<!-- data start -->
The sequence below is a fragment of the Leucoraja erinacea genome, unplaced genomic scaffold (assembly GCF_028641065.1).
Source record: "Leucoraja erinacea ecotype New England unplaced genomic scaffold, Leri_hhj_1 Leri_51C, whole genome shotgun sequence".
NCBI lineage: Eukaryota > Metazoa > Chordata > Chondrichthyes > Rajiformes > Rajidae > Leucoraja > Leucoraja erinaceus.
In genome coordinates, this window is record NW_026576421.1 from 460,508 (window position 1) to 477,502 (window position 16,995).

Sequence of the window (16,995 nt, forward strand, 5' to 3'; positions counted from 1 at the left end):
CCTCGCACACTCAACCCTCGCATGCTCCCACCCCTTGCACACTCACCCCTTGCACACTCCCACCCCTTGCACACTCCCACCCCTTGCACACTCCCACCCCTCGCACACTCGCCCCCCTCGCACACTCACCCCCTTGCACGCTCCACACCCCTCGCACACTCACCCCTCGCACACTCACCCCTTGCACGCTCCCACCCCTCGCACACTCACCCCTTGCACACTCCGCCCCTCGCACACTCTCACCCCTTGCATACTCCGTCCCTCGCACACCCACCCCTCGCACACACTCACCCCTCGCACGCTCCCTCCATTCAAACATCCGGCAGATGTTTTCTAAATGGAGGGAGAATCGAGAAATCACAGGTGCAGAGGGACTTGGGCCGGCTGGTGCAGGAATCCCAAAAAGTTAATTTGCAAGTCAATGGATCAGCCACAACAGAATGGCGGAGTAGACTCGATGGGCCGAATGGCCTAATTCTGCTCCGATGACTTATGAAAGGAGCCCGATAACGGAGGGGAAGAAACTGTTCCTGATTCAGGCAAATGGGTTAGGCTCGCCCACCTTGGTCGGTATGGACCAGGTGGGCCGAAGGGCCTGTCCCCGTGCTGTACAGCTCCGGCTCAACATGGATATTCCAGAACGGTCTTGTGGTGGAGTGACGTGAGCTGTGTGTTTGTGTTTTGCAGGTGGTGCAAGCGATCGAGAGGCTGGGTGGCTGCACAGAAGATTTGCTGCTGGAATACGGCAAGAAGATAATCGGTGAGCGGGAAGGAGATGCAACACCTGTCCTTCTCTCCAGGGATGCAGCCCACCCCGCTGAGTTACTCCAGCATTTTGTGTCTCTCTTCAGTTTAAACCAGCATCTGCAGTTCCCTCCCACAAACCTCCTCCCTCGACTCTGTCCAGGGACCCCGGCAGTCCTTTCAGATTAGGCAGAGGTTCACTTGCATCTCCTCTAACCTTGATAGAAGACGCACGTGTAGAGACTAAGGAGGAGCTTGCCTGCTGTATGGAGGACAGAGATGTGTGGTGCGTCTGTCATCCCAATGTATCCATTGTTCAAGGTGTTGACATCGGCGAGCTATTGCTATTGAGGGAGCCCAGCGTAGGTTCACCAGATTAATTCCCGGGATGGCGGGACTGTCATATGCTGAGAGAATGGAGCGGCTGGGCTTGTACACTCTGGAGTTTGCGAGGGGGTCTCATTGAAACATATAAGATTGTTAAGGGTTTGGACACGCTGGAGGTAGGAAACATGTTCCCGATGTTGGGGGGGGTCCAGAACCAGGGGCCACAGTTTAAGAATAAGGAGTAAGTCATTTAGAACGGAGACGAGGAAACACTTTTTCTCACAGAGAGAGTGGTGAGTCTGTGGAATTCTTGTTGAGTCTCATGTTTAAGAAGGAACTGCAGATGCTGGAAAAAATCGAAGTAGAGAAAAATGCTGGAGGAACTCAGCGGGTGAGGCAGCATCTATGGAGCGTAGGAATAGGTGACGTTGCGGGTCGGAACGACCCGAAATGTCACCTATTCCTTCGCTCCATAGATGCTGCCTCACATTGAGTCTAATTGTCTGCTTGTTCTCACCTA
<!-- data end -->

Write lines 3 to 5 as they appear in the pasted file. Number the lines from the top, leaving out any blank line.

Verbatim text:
NCBI lineage: Eukaryota > Metazoa > Chordata > Chondrichthyes > Rajiformes > Rajidae > Leucoraja > Leucoraja erinaceus.
In genome coordinates, this window is record NW_026576421.1 from 460,508 (window position 1) to 477,502 (window position 16,995).

Sequence of the window (16,995 nt, forward strand, 5' to 3'; positions counted from 1 at the left end):